By Funmi Komolafe
Labour Vanguard met the president of Human Capital Providers Association of Nigeria, HuCaPan, Mr. Neye Enemigin who spoke on a number of contemporary labour issues, including outsourcing and its effect on the economy. Are workers being fairly treated? What role does HuCaPan play? The role of the Ministry of Labour &Productivity were also discussed during the interview. Details in this edition of Labour Vanguard:
HOW relevant is outsourcing in Nigeria?
Out sourcing is the in-thing all over the world and Nigeria cannot be an exception. We live in a global village. What we need is global best practice.
Basically, what is outsourcing?
Its an organization trying to give out a non-core area of its business to another organization that has core competence in that area so that the main organization can focus on areas where it has core competence to allow this other organization that has core competence in that area to manage the business. That’s what it is. I think that outsourcing is adding value especially in the case of Nigeria where we have rampant casualisation.
So what companies are doing now is that instead of engaging in casualization which is inhuman, which to me is also illegal, they outsource these people that used to be casual employees.
What does this mean?
It means that these people now have some benefits; I mean the employees recruited. Their salaries are better, they have conditions of employment, they get every other thing that the regular employees get — pension, health facilities etc. It means that they have structured employment and then they have decent work.
How do we tackle quacks in the business of outsourcing?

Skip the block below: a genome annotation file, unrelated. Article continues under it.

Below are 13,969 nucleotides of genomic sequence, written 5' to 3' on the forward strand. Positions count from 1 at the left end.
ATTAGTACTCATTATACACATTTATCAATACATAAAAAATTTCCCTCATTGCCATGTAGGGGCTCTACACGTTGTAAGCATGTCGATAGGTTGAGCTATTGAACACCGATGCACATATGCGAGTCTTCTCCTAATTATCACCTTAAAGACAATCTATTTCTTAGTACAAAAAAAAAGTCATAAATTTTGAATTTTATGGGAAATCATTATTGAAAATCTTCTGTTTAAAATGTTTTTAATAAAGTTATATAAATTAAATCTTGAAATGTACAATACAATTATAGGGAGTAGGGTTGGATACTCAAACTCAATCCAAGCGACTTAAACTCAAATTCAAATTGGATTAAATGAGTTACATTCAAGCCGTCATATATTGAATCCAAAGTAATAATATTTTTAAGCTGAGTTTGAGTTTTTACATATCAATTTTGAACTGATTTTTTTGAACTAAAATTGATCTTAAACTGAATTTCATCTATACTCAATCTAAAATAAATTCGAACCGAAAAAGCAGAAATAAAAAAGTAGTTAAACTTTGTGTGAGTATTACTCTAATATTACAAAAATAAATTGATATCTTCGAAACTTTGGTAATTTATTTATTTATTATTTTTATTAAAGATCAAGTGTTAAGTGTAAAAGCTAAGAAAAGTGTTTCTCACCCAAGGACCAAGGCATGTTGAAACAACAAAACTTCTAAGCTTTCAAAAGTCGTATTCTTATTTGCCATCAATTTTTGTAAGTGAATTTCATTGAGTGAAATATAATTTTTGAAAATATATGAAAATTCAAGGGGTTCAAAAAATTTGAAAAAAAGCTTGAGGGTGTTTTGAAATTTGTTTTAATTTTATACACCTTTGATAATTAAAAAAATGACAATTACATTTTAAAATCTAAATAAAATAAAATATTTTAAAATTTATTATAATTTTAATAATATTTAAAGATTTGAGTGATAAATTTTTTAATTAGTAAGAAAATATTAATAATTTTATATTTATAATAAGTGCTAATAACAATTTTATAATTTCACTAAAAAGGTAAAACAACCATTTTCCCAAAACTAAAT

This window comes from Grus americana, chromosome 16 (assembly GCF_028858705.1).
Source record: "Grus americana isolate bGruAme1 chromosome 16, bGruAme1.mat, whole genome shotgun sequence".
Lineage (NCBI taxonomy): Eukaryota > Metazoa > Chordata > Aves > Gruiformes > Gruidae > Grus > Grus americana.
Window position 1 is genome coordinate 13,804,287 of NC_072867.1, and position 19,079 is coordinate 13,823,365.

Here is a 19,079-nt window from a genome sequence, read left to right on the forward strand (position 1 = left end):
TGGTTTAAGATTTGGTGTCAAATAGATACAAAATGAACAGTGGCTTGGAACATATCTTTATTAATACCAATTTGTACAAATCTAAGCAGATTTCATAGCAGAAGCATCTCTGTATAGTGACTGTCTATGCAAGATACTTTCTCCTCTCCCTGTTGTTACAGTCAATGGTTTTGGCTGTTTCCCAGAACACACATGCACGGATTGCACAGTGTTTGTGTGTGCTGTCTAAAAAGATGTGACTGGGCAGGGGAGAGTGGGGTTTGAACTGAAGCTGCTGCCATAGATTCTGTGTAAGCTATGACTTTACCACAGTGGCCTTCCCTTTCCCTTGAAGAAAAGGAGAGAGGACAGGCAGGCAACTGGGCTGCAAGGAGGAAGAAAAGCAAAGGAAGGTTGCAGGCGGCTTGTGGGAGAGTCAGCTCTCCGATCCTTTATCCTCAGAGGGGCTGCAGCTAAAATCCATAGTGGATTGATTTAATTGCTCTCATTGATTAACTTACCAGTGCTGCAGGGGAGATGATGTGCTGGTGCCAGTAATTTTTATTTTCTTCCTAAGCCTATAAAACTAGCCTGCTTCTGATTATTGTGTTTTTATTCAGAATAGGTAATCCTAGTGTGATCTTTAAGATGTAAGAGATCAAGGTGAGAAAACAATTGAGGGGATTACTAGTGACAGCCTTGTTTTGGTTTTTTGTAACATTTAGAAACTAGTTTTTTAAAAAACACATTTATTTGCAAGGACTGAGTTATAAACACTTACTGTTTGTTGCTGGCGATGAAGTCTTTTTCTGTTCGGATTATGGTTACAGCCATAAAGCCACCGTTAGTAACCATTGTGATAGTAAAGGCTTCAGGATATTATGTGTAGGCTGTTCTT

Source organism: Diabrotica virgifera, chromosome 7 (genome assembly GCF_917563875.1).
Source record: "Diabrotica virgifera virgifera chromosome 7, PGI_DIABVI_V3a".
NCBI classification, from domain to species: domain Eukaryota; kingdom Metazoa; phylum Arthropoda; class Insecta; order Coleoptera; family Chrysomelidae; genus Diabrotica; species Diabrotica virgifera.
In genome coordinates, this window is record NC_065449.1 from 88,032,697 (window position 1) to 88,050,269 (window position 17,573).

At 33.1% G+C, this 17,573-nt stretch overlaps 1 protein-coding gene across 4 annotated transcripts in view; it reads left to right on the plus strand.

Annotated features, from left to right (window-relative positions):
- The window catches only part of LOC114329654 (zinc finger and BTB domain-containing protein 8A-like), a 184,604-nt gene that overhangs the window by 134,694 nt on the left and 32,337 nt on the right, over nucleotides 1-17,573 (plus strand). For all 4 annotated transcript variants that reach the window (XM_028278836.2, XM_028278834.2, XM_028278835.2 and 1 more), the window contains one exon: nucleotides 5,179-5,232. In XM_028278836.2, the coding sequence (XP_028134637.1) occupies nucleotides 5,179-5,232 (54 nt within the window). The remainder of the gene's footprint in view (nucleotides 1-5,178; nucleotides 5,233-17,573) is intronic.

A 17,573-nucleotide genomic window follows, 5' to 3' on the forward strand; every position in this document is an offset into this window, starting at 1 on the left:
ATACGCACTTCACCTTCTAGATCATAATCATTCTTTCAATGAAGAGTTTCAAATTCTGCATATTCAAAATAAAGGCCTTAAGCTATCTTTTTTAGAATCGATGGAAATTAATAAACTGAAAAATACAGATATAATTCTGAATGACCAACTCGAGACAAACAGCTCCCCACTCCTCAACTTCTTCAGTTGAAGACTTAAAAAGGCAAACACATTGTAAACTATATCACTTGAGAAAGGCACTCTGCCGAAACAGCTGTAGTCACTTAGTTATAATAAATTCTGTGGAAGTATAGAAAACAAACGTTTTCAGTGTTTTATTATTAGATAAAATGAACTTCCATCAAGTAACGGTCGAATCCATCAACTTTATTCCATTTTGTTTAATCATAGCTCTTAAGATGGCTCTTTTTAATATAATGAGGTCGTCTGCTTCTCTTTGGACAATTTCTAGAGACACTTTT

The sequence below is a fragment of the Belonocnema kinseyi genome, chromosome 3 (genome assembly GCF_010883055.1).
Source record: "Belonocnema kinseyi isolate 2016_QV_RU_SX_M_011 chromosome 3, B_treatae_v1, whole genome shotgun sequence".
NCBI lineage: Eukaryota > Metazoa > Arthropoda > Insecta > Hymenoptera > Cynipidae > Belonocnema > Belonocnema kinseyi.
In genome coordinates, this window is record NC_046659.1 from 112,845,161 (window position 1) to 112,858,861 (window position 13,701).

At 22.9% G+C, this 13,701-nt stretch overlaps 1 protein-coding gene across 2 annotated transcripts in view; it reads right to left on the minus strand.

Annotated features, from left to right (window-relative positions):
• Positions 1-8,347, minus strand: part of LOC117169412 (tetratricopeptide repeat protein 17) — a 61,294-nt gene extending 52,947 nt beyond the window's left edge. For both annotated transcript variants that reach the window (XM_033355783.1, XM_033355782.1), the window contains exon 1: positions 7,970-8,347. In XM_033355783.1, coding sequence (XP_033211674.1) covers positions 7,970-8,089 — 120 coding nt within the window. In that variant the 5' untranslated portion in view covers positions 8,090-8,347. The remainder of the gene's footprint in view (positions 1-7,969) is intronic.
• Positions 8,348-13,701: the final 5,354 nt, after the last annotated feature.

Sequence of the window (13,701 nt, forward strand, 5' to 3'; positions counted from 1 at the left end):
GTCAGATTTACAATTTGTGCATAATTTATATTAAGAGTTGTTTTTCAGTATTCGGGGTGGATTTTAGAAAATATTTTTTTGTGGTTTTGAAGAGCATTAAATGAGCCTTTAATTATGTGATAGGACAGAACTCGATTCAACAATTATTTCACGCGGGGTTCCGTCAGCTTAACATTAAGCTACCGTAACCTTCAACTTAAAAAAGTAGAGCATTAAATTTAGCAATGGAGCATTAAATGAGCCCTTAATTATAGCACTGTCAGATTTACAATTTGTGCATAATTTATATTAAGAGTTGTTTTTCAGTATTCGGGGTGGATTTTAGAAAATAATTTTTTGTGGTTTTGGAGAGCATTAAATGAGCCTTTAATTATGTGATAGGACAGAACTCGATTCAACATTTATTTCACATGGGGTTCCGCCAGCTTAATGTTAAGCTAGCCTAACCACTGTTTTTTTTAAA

There are lots of quacks. It ought to be the responsibility of the Federal Ministry of Labour & Productivity. They are the regulators of the business. I can tell you that under the law, Sections 23, 24, 25 and 71 of the Labour Act, Laws of the Federal Republic of Nigeria 2004, the Federal Ministry of Labour is supposed to issue out licenses to companies who want to engage in the recruitment of employees, what they call Private Employment Agencies. This law is in line with ILO Convention on Private Employment Agencies. So, these companies are supposed to be licensed to look after employees in the industries.
What does this mean? It means that if you are not licensed to do this business then you are a quack. If you are licensed, you must observe the laws, the regulations. The law is specific on what you must do for the employees. People who are doing the business who are not licensed, the quacks, are just doing what they like. It is the responsibility of the Ministry of Labour to fish out these people and sanction them because what they are doing is illegal. What they are doing is against best practices. What they are doing is not in the interest of the Nigerian workforce. So, they are supposed to be sanctioned.
Would you say that Decent Jobs have been generated in the economy through out-sourcing?